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L12: SDF1 Lecture 12: Stochastic Discount Factor and GMM Estimation The following topics will be covered: SDF –Basic expression –Risk free rate –Risk correction.

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Presentation on theme: "L12: SDF1 Lecture 12: Stochastic Discount Factor and GMM Estimation The following topics will be covered: SDF –Basic expression –Risk free rate –Risk correction."— Presentation transcript:

1 L12: SDF1 Lecture 12: Stochastic Discount Factor and GMM Estimation The following topics will be covered: SDF –Basic expression –Risk free rate –Risk correction –Mean-variance frontier –Time-varying expected returns GMM –GMM overview –Applying GMM Also, more on “Hypothesis Testing”

2 L12: SDF2 Stochastic Discount Factor Presentation

3 L12: SDF3 Stochastic Discount Factor

4 L12: SDF4 Examples Asset price Stock return Excess stock return Risk free rate See page 9 – 10 of Cochrane.

5 L12: SDF5 Relating to EGS Recall the consumption and saving in Chapter 6, EGS: –β is a discount factor for delaying consumption The first order condition of this problem is similar to the SDF presentation Also on page 176, EGS, we have Z is the aggregate wealth in state z, q(z) denotes the expected payoff of the firm conditional on z. In equilibrium, the marginal utility of the representative agent in a given state equals the equilibrium state price itself. Subject to wealth constraint on page 91

6 L12: SDF6 Risk-free rate

7 L12: SDF7 Risk Corrections The first term is the present value of E(x) (expected payoff). The second is a risk adjustment. An asset whose payoff co-varies positively with the discount factor has its price raised and vice versa. The key u’(c) is inversely related to c. If you buy an asset whose payoff covaries negatively with consumption (hence u’(c)), it helps to smooth consumption and so is more valuable than its expected payoff indicates.

8 L12: SDF8 Risk Corrections – Return Expression All assets have an expected return equal to the risk-free rate, plus a risk adjustment. Assets whose returns covary positively with consumption make consumption more volatile, and so must promise higher expected returns to induce investor to hold them, and vice versa.

9 L12: SDF9 Expected Return-Beta Representation Where βis the regression coefficient of the asset return on m. It says each expcted return should be proportional to the regression coefficient in a regression of that return on the discount factor m. λis interpreted as the price of risk and β is the quantity of risk in each asset.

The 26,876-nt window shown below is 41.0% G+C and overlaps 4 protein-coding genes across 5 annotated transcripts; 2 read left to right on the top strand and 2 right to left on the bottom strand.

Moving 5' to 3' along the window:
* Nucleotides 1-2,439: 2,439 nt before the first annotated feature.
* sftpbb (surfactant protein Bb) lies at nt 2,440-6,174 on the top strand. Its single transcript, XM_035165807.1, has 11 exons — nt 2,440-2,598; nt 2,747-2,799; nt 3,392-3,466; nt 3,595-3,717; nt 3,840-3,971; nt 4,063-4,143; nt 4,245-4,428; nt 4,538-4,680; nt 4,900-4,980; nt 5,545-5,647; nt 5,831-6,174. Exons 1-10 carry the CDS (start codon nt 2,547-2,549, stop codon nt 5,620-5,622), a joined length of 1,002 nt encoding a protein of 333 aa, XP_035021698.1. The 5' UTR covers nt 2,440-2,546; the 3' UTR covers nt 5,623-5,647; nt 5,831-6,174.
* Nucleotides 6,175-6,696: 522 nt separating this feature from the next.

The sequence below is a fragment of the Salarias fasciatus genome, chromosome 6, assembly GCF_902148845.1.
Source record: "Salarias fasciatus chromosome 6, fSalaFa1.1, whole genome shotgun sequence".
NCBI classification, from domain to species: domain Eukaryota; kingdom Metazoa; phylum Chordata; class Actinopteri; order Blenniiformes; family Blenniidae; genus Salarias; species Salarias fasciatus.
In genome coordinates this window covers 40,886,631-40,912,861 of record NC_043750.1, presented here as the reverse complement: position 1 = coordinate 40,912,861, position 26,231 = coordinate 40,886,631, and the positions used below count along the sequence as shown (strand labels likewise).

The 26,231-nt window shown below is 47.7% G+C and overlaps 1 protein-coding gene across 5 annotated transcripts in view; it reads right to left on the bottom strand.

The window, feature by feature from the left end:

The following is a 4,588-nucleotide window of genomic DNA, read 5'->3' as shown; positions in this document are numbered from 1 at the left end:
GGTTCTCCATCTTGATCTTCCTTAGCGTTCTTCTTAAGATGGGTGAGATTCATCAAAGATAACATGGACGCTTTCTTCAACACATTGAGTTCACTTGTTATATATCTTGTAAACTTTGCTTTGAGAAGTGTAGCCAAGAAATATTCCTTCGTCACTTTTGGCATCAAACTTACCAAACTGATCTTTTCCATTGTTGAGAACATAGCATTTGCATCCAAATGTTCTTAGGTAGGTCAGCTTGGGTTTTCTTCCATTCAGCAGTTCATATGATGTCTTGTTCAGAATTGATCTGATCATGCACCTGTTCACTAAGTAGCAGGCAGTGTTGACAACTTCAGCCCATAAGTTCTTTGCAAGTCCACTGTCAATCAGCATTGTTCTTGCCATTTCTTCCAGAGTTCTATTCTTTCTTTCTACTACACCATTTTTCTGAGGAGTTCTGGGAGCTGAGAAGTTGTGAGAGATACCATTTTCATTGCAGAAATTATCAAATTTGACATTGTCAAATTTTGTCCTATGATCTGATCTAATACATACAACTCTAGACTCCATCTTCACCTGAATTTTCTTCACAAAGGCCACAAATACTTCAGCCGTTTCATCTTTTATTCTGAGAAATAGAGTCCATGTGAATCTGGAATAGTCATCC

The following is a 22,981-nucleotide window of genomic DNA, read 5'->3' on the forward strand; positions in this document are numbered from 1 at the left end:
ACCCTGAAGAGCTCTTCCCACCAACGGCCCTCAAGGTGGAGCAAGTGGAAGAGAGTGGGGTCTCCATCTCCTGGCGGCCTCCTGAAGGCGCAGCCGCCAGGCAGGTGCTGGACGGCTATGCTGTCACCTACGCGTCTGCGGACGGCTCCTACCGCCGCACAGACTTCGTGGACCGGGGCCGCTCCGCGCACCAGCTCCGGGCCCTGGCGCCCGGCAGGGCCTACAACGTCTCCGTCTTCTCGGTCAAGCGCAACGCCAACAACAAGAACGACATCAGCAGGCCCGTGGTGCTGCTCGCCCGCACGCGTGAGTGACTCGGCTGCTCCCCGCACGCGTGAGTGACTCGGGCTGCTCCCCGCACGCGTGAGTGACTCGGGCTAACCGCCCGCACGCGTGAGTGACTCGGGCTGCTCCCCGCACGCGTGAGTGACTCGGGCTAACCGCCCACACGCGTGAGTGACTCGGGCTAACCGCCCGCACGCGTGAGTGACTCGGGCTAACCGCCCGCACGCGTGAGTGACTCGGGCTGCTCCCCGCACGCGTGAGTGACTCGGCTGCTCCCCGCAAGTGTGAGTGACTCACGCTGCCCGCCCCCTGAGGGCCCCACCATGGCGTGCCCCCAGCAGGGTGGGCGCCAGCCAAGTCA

10 L12: SDF10 Mean-Variance Frontier Implications: (1)Means and variances of asset returns lie within efficient frontier. (2)On the efficient frontier, returns are perfectly correlated with the discount factor. (3)The priced return is perfectly correlated with the discount factor and hence perfectly correlated with any frontier return. The residual generates no expected return.

11 L12: SDF11 Sharpe Ratio and Equity Premium Puzzle Let R mv denote the return of a portfolio on the mean-variance efficient frontier and consider power utility. The slope of the frontier (Sharpe ratio) is Sharpe ratio is higher if consumption is more volatile or if investors are more risk averse. Over the last 50 years, average real stock return is 9% with a standard deviation of 16%. The real risk free rate is 1%. This suggests a real Sharpe ratio of _____ Aggregate nondurable and services consumption growth has a standard deviation of 1%. So

12 L12: SDF12 Time-varying Expected Returns The relation above is conditional. Conditional mean or other moment of a random variable could be different from its unconditional moment. E.g,, knowing tonight’s weather forecast, you can better predict rain tomorrow than just knowing the average rain for that date. It suggests a link between conditional mean of stock returns and conditional variance of stock returns. Little empirical support.

13 L12: SDF13 Estimating SDF -- GMM

14 L12: SDF14 Estimating SDF – Second Stage

15 L12: SDF15 Implementing GMM

16 L12: SDF16 GMM Example

17 L12: SDF17 GMM Example (2)

18 L12: SDF18 GMM Example (3)

19 L12: SDF19 Program GMM using SAS /* N=5, 7 instruments */ proc model data=gmm; parms beta 1.0 gamma 1.0; endogenous cons0 cons1; exogenous r1 r2 r3 r4 r5; instruments lrm1 lrm2 lrm3 lrm4 lrm5 lrm6; eq.m1=1-(1+r0)*(beta*(cons0/cons1)**(-gamma); fit m1-m6/gmm kernel=(parzen, 1,0); ods output EstSummaryStats=parms; run;

20 L12: SDF20 More on Hypothesis Testing Testing J linear Restrictions We can base a test of H0 on the Wald criterion: The chi-squared statistic is not usable when σ2 is unknown. As an alternative, we have the following F statistic

21 L12: SDF21 Examples of J Restrictions Each row of R is a single linear restriction on the coefficient vector.

22 L12: SDF22 More Examples

23 L12: SDF23 Example: Test of Structural Change

24 L12: SDF24 Test Based on Loss of Fit Least squares vector b is chosen to maximize R2. The overall fitness of a regression: To see if the coefficient of a particular variable is a given value, we can also apply the F-stat, where F[1,n-K]=t 2 [n-K] To see if the constraints on a set of variables hold, we use or

25 L12: SDF25 Exercises CR 1.7 Read through Chapter 11, CR


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